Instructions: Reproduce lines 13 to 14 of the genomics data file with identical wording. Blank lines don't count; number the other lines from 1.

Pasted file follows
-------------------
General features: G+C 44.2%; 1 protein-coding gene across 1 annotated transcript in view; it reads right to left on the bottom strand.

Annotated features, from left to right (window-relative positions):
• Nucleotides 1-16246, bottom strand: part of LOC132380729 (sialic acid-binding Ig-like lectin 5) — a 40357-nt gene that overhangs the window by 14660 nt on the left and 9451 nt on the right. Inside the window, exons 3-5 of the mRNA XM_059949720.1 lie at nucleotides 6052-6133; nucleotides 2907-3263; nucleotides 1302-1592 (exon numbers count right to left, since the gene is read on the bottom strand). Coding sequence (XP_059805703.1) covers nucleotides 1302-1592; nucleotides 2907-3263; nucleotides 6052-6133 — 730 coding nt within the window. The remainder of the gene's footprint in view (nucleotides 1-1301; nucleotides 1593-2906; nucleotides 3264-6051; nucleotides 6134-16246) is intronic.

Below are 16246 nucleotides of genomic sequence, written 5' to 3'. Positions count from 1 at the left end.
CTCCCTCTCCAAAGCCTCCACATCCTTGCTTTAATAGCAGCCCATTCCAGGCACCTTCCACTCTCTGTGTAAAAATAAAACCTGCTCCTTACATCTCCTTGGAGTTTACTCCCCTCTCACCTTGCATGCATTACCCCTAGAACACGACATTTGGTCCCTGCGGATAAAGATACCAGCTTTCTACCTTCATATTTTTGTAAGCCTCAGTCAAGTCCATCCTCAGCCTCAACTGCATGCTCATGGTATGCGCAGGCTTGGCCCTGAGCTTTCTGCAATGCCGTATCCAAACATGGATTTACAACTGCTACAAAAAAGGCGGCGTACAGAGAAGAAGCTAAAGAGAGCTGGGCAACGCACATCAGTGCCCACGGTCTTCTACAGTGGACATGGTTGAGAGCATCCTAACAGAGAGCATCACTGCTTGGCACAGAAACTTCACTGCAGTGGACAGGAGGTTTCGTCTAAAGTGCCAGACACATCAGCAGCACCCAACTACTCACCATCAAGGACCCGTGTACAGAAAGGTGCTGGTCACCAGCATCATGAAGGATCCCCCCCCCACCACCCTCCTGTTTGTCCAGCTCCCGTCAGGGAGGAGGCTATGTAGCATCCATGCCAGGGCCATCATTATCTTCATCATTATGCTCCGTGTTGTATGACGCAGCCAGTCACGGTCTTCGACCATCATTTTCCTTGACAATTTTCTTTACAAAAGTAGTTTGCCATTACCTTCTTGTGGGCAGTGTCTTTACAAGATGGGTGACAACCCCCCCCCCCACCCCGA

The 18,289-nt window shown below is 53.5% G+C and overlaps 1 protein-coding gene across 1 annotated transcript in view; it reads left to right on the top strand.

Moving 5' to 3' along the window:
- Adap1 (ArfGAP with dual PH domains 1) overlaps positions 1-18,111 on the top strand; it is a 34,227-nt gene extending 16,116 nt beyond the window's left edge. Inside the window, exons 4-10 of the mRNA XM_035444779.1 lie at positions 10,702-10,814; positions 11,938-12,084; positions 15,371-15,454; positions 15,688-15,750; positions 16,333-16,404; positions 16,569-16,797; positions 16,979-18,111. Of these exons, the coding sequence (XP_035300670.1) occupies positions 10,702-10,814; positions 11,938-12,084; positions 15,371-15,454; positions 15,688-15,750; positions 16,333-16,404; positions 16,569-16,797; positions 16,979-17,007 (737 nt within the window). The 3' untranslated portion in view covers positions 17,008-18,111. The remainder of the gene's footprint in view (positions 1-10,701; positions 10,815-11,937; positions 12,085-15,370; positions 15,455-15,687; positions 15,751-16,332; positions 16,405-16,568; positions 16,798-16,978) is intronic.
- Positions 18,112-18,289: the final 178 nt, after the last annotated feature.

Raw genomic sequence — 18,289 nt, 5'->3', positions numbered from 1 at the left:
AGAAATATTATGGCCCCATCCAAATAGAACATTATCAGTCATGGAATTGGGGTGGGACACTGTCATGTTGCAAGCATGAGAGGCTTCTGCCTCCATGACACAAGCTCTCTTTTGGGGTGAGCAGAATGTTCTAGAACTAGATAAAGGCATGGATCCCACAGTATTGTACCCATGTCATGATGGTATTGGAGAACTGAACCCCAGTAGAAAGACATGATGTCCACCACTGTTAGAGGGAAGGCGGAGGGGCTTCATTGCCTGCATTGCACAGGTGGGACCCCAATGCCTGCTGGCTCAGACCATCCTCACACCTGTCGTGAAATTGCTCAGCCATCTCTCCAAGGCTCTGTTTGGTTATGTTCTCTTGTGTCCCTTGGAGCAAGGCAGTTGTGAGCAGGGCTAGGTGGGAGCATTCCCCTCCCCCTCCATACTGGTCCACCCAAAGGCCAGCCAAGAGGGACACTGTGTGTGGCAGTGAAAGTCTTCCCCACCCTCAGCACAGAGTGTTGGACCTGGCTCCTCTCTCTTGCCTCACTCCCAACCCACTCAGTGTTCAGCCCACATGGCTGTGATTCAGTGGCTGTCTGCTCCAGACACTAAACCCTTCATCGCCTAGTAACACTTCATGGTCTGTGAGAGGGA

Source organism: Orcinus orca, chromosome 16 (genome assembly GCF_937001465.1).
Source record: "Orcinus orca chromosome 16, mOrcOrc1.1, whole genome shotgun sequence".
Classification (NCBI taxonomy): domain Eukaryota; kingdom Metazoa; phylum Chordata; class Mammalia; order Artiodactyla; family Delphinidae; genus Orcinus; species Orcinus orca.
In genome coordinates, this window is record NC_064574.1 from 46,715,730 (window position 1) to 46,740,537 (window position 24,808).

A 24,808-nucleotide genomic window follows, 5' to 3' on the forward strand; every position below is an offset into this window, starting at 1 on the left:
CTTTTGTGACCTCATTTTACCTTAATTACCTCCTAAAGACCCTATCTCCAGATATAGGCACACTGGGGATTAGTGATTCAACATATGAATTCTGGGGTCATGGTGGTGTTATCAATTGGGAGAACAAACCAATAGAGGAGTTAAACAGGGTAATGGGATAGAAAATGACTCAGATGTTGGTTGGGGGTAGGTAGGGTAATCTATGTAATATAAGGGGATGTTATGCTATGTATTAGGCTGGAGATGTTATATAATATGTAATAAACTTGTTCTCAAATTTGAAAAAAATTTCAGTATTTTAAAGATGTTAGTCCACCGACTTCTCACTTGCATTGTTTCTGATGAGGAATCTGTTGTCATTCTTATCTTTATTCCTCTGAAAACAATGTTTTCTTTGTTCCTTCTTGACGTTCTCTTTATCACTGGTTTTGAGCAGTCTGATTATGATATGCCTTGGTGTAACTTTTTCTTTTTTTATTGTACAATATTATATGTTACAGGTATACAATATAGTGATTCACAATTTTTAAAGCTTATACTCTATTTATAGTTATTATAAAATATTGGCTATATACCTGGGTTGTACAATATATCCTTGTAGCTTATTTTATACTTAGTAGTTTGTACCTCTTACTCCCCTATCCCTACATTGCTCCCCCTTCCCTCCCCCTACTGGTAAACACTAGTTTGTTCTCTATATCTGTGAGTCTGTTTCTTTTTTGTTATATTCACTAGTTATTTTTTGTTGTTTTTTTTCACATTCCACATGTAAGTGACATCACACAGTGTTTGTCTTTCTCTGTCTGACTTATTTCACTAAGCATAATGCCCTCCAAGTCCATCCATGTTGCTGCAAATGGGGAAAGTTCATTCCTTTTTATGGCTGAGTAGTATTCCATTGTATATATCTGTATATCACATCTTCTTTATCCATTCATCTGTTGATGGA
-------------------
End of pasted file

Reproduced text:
Source record: "Orcinus orca chromosome 16, mOrcOrc1.1, whole genome shotgun sequence".
Classification (NCBI taxonomy): domain Eukaryota; kingdom Metazoa; phylum Chordata; class Mammalia; order Artiodactyla; family Delphinidae; genus Orcinus; species Orcinus orca.